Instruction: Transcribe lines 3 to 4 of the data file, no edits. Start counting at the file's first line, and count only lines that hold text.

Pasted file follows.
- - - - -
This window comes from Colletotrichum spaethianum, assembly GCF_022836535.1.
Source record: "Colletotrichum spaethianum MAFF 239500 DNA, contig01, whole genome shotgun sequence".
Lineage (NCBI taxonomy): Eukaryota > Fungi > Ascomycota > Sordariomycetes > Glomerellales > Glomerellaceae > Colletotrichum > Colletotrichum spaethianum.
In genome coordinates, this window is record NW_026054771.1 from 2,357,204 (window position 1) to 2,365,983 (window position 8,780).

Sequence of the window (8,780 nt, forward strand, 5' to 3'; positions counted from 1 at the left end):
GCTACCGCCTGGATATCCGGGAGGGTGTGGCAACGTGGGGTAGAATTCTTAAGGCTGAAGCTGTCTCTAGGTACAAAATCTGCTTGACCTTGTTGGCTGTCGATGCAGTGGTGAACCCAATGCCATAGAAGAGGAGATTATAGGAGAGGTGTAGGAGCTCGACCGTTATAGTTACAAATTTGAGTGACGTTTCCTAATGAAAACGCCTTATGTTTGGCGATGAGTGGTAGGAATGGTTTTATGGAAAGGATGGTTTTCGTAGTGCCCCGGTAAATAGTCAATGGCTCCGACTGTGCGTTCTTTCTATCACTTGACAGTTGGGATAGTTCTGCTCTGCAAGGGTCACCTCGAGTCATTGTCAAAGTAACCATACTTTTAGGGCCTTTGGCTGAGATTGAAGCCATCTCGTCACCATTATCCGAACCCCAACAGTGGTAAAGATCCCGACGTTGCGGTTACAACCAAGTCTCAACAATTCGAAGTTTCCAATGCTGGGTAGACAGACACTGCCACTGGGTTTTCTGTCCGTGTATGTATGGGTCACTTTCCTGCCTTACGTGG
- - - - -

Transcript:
Lineage (NCBI taxonomy): Eukaryota > Fungi > Ascomycota > Sordariomycetes > Glomerellales > Glomerellaceae > Colletotrichum > Colletotrichum spaethianum.
In genome coordinates, this window is record NW_026054771.1 from 2,357,204 (window position 1) to 2,365,983 (window position 8,780).